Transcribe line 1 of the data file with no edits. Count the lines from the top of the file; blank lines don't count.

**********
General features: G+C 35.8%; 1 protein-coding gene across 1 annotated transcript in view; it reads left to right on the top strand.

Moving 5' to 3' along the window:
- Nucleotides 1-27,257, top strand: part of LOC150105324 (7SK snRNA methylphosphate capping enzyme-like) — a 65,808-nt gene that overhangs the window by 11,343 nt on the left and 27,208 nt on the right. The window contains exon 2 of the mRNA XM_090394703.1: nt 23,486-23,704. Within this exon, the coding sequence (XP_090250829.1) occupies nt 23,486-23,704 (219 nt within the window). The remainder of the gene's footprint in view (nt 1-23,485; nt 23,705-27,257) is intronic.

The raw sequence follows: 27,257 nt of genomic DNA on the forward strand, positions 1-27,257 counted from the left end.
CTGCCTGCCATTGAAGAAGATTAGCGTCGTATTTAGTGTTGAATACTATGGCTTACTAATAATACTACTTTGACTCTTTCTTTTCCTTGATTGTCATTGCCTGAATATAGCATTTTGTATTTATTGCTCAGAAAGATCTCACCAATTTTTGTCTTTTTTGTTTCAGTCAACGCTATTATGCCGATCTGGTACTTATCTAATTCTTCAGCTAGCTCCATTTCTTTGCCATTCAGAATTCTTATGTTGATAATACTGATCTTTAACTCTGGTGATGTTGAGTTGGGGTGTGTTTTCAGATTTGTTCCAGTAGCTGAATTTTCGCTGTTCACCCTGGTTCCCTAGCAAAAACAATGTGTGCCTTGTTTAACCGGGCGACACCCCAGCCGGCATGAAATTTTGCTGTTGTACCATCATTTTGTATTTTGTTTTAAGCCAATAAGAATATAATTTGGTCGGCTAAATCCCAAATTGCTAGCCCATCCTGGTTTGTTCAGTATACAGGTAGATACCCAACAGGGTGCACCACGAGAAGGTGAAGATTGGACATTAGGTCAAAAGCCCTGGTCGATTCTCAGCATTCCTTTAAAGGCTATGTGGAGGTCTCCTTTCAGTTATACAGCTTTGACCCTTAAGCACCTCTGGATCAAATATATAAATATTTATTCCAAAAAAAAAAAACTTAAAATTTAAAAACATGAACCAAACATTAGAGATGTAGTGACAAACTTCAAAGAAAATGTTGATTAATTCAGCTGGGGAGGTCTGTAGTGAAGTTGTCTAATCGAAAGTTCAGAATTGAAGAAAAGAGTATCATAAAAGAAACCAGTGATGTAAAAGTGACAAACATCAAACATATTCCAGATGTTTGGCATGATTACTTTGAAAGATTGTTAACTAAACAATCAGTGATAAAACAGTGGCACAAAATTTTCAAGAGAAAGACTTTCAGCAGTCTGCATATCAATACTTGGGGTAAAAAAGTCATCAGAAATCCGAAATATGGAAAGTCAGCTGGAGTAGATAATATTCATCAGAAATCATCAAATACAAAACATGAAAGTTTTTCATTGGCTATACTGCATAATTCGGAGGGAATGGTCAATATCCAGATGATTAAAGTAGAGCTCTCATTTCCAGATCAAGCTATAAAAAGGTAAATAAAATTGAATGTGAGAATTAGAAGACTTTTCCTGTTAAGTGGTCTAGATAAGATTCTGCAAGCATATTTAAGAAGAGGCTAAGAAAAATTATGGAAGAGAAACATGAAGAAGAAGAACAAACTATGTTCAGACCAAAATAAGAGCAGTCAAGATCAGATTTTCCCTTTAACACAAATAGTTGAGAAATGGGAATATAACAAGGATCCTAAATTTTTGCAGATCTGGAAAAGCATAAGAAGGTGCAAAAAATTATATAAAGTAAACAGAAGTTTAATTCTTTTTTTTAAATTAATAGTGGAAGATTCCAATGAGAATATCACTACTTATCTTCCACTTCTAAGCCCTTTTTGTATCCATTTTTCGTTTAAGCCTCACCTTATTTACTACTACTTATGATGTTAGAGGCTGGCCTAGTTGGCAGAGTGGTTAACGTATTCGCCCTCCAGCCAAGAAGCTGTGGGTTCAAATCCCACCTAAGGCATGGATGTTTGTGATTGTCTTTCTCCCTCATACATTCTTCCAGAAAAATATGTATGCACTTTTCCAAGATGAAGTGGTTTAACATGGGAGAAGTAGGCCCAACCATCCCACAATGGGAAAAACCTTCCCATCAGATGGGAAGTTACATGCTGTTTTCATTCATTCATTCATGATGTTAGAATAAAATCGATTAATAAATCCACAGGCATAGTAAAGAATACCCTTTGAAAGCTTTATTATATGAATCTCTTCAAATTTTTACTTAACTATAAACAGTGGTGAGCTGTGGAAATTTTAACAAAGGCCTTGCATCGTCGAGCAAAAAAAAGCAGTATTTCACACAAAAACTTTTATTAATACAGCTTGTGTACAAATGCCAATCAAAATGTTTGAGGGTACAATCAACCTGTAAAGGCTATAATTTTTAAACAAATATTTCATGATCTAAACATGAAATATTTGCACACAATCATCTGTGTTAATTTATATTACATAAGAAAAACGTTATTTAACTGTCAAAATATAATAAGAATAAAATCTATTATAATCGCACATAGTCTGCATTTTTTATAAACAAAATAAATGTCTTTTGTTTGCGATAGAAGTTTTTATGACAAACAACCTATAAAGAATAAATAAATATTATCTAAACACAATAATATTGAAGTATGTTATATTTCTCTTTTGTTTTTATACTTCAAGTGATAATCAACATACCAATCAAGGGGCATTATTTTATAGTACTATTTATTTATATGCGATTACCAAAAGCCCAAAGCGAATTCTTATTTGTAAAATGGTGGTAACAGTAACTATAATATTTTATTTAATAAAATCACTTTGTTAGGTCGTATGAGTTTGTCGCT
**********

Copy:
General features: G+C 35.8%; 1 protein-coding gene across 1 annotated transcript in view; it reads left to right on the top strand.